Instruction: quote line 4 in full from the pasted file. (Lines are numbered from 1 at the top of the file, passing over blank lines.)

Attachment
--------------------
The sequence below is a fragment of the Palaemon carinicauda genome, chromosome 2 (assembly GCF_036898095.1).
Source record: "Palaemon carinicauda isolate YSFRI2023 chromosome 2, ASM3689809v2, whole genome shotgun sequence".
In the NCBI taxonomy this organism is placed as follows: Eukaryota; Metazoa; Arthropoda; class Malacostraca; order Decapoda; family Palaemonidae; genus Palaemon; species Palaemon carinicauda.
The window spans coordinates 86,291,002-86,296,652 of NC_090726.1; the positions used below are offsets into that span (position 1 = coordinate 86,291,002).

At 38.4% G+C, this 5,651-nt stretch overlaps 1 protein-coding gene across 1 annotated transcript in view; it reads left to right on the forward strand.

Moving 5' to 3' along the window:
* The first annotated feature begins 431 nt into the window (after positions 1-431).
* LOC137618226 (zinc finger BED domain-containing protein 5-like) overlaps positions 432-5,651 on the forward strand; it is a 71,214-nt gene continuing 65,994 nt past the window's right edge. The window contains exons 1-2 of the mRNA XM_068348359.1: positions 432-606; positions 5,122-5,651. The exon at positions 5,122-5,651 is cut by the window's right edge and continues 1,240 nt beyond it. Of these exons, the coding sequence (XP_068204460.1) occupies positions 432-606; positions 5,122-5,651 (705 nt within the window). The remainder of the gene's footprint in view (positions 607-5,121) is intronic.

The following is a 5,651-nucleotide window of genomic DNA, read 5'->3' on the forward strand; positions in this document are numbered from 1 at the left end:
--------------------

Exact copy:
The window spans coordinates 86,291,002-86,296,652 of NC_090726.1; the positions used below are offsets into that span (position 1 = coordinate 86,291,002).